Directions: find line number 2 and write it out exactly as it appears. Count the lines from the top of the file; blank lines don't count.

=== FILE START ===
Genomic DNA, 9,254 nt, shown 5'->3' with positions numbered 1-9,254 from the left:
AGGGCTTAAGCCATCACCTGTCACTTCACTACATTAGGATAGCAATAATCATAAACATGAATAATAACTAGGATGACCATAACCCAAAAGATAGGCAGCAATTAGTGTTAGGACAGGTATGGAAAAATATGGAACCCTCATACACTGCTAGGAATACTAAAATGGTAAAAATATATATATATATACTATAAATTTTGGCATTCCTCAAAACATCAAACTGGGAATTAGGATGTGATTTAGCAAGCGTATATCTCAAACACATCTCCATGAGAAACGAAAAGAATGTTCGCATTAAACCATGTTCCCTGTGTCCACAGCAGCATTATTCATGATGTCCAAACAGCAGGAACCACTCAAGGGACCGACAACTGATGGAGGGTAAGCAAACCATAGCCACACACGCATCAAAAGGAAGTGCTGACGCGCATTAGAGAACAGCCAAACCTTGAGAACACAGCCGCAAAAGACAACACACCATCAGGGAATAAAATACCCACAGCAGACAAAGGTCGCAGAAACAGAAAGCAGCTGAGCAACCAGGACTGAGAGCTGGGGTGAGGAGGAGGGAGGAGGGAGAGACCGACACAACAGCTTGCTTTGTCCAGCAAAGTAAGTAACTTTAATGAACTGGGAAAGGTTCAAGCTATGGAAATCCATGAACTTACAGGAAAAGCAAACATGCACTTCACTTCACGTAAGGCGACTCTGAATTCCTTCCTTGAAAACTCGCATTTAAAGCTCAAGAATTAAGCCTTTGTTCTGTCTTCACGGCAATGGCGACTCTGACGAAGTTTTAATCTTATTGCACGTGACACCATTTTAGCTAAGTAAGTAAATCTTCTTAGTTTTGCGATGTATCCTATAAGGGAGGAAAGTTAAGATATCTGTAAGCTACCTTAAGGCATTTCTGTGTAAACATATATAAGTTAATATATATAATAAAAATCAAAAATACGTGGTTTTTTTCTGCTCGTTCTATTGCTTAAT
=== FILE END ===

AGGGCTTAAGCCATCACCTGTCACTTCACTACATTAGGATAGCAATAATCATAAACATGAATAATAACTAGGATGACCATAACCCAAAAGATAGGCAGCAATTAGTGTTAGGACAGGTATGGAAAAATATGGAACCCTCATACACTGCTAGGAATACTAAAATGGTAAAAATATATATATATATACTATAAATTTTGGCATTCCTCAAAACATCAAACTGGGAATTAGGATGTGATTTAGCAAGCGTATATCTCAAACACATCTCCATGAGAAACGAAAAGAATGTTCGCATTAAACCATGTTCCCTGTGTCCACAGCAGCATTATTCATGATGTCCAAACAGCAGGAACCACTCAAGGGACCGACAACTGATGGAGGGTAAGCAAACCATAGCCACACACGCATCAAAAGGAAGTGCTGACGCGCATTAGAGAACAGCCAAACCTTGAGAACACAGCCGCAAAAGACAACACACCATCAGGGAATAAAATACCCACAGCAGACAAAGGTCGCAGAAACAGAAAGCAGCTGAGCAACCAGGACTGAGAGCTGGGGTGAGGAGGAGGGAGGAGGGAGAGACCGACACAACAGCTTGCTTTGTCCAGCAAAGTAAGTAACTTTAATGAACTGGGAAAGGTTCAAGCTATGGAAATCCATGAACTTACAGGAAAAGCAAACATGCACTTCACTTCACGTAAGGCGACTCTGAATTCCTTCCTTGAAAACTCGCATTTAAAGCTCAAGAATTAAGCCTTTGTTCTGTCTTCACGGCAATGGCGACTCTGACGAAGTTTTAATCTTATTGCACGTGACACCATTTTAGCTAAGTAAGTAAATCTTCTTAGTTTTGCGATGTATCCTATAAGGGAGGAAAGTTAAGATATCTGTAAGCTACCTTAAGGCATTTCTGTGTAAACATATATAAGTTAATATATATAATAAAAATCAAAAATACGTGGTTTTTTTCTGCTCGTTCTATTGCTTAAT